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Myfreetaxes 2013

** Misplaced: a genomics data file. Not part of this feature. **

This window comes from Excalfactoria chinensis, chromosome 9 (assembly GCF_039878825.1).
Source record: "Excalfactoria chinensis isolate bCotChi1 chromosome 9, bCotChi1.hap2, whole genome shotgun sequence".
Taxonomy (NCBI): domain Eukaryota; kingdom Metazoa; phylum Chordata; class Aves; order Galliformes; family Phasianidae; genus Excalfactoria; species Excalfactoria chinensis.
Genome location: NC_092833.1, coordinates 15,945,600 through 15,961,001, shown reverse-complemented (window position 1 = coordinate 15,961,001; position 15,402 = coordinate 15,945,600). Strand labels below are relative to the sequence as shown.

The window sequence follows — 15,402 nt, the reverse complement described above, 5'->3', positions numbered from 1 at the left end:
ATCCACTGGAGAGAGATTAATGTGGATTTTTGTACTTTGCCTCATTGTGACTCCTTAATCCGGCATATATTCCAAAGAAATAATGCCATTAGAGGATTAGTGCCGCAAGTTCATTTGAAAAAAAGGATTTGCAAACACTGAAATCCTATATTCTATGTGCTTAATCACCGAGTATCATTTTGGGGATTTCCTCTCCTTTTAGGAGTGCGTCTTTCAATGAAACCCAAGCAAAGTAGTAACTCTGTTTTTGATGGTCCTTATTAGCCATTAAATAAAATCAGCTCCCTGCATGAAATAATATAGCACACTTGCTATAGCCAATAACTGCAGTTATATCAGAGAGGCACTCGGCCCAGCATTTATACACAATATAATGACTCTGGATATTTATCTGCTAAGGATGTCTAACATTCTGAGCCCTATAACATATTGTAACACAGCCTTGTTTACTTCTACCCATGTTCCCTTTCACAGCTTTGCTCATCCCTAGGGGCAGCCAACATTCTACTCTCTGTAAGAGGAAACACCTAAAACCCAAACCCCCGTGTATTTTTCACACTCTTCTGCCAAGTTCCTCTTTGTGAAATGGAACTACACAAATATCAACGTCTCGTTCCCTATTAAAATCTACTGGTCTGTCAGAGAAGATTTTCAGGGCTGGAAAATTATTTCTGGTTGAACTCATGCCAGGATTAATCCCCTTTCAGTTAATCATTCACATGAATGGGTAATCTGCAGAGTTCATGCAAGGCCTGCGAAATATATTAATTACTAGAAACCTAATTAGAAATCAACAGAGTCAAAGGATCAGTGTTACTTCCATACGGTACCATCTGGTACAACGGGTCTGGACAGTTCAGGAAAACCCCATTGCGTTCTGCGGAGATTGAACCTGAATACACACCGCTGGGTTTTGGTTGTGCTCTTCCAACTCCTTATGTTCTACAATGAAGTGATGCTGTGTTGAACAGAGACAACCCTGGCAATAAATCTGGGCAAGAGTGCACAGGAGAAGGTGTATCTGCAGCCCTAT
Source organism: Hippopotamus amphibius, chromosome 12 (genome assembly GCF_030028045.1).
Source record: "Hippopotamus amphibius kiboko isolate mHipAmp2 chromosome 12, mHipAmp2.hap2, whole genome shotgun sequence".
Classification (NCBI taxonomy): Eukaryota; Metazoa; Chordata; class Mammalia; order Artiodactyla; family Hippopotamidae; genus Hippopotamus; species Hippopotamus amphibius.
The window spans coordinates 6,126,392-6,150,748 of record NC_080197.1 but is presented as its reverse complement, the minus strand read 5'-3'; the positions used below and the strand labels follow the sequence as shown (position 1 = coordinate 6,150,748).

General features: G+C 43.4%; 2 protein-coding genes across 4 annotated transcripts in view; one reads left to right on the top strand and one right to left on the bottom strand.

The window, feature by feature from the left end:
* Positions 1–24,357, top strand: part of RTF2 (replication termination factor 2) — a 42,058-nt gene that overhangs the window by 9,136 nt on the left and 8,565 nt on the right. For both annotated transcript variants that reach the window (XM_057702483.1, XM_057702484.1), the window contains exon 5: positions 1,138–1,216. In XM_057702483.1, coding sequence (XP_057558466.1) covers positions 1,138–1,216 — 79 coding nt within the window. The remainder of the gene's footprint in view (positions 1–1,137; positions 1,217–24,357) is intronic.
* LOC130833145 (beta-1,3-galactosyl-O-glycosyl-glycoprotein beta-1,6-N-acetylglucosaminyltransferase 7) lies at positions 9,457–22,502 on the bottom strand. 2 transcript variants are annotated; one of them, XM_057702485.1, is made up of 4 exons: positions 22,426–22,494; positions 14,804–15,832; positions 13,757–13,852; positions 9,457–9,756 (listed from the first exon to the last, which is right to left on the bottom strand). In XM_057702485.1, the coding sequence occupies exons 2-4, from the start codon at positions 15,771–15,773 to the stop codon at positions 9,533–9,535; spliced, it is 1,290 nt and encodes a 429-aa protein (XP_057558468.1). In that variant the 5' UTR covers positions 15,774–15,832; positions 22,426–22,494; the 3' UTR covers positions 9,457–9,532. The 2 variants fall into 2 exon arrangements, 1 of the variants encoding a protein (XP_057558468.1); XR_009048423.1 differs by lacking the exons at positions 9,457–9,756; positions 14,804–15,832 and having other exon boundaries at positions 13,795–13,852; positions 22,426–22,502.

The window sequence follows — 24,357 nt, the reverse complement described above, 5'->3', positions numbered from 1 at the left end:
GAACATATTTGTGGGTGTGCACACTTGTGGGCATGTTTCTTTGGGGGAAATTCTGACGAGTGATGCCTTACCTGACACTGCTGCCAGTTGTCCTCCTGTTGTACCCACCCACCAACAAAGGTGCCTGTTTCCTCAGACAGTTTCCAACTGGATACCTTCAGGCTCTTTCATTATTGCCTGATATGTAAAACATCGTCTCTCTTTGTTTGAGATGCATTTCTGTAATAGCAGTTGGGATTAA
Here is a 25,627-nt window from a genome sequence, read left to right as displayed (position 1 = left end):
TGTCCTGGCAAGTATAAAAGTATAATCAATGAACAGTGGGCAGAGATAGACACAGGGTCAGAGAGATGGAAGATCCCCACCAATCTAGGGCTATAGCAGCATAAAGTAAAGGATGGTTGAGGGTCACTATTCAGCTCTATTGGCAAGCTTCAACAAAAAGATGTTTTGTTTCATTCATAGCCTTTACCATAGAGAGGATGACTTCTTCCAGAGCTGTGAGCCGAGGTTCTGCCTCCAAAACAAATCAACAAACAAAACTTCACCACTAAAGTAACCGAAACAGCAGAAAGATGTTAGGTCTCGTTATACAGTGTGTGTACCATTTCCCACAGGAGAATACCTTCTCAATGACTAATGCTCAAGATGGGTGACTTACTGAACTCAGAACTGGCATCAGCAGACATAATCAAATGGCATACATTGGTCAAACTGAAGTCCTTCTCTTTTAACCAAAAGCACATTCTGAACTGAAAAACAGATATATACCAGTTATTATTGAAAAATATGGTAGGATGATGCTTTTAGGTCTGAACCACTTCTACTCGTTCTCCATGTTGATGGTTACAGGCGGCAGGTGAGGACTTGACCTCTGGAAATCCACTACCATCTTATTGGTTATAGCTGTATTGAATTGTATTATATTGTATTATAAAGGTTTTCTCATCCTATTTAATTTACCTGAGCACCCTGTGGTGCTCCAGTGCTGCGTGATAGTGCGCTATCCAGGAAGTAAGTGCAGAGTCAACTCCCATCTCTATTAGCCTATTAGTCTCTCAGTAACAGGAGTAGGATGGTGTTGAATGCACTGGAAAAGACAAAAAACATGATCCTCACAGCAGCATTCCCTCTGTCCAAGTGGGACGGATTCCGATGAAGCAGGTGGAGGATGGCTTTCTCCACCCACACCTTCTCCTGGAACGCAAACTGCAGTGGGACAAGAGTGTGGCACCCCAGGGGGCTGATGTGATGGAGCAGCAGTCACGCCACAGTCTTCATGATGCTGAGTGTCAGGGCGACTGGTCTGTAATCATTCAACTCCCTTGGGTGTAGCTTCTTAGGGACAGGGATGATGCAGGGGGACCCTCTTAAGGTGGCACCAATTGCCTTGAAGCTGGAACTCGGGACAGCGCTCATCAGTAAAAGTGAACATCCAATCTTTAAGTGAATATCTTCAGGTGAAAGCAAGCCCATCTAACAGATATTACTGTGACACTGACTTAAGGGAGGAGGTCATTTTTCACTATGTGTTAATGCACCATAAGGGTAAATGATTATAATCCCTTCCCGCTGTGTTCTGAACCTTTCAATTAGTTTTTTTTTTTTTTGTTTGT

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Myfreetaxes 2013